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Pragdas Mathuradas Vs. Jeewanlal (1929) Ltd. - Court Judgment

LegalCrystal Citation
CourtPrivy Council
Decided On
Case NumberPrivy Council Appeal No. 50 of 1947 (From Calcutta)
AppellantPragdas Mathuradas
RespondentJeewanlal (1929) Ltd.
Advocates:W.W.K. Page and C. Bagram, for Appellant; Sir Robert Aske and B. Sen, for Respondent. Solicitor for Appellant, Sy. S. L. Polak and Co.; Solicitor for Respondent, W. W. Box and Co.
Cases Referred

(1920) 1 KB 863 : 89 LJ KB 849 : 122 LT 567, Comptoir Commercial Anverpois v. Power, Son and Co.,

contract act (9 of 1872) - section 56 - contract -.....the defendant firm in which the plaintiff company made known their requirements and the defendant firm contracted to supply them. later the same day the plaintiff company wrote to the defendant firm : 'dear sirs, tin we confirm having purchased from you to day tin it blocks, penang quality, for forward delivery as follows: 35 tons at rs. 215/8/ - per cwt. net. 5 tons at rs. 218/ - per cwt. net. our delivery instructions will follow." the parties are both merchants of standing. they had had previous dealings in various commodities, and from march until september 1941 they had had business transactions in tin totalling some 28 tons. it appears that the plaintiff company had contracts with the government for the supply of tinned article; to the supply department, and there is every.....

Lord Morton of Henryton:

This is an appeal from a judgment and decree of the High Court of Judicature at Fort William in Bengal in its civil appellate jurisdiction, dated 27 - 3 - 1945, reversing a judgment and decree of the same Court in its ordinary original civil jurisdiction, dated 14th January 1943. The appeal arises out of an action by the respondent company against the appellant firm claiming damages for breach of a contract for the supply of tin.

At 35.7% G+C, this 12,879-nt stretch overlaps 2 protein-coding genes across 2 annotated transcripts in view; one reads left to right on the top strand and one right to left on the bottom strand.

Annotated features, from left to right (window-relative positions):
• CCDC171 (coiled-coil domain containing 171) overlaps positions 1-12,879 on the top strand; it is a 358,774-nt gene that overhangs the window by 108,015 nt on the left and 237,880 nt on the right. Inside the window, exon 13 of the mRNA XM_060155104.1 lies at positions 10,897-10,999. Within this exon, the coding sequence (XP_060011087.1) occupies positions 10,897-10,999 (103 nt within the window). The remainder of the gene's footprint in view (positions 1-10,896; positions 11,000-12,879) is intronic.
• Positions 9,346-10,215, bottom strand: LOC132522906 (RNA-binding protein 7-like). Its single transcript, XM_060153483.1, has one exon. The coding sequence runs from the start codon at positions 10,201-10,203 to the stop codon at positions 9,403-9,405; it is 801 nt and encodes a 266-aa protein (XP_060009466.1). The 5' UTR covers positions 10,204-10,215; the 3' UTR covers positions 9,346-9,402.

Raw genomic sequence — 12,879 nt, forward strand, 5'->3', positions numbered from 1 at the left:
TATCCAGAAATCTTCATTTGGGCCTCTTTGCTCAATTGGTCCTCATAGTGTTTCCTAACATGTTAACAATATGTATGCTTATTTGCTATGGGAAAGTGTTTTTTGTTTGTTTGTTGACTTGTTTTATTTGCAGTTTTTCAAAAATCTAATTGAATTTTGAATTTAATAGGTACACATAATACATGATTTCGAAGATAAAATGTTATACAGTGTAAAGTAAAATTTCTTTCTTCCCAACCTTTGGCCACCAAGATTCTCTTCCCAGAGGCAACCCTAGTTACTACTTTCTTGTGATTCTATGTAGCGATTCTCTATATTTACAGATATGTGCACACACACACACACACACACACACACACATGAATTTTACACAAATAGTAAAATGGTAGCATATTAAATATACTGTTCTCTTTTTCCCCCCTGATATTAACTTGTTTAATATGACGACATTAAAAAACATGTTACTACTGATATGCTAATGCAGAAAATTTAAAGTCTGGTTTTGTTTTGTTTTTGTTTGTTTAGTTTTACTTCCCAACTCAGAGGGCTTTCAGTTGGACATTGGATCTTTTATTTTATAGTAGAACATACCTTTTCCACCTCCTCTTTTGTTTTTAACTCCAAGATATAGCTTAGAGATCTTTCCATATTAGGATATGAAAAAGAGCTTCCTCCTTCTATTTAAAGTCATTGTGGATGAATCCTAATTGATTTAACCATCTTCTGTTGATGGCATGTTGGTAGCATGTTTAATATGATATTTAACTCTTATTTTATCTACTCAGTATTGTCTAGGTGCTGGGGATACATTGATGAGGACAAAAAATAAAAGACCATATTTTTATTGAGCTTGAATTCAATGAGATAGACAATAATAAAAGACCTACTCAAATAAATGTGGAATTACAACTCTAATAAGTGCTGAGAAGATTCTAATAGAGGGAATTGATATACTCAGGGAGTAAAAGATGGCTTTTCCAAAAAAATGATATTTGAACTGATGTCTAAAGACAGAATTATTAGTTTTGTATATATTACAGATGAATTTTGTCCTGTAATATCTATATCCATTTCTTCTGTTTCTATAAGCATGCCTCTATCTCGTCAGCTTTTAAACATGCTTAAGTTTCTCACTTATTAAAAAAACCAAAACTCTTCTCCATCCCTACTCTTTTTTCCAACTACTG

[2] It is necessary to set out the proceedings in the Courts in India in some detail, as the findings of fact by the learned trial Judge, and the attitude adopted by the appellant firm in regard to these findings of fact, are of great importance. The learned trial Judge (McNair J. stated the events leading up to the action as follows :

"The plaintiff company sue the defendant firm to damages for breach of contract for

the supply of tin On 8 - 12 - 1941 there was a telephone conversation between N. T. Shaha of the plaintiff company and Ran choredas of the defendant firm in which the plaintiff company made known their requirements and the defendant firm contracted to supply them.

Later the same day the plaintiff company wrote to the defendant firm :

'Dear Sirs,


We confirm having purchased from you to day tin it blocks, Penang quality, for forward delivery as follows:

35 tons at Rs. 215/8/ - per cwt. net.

5 tons at Rs. 218/ - per cwt. net.

Our delivery instructions will follow."

The parties are both merchants of standing. They had had previous dealings in various commodities, and from March until September 1941 they had had business transactions in tin totalling some 28 tons.

It appears that the plaintiff company had contracts with the Government for the supply of tinned article; to the Supply Department, and there is every reason to believe that the plaintiff company were purchasing tin on this occasion for use in their factories in execution of their contracts with the Government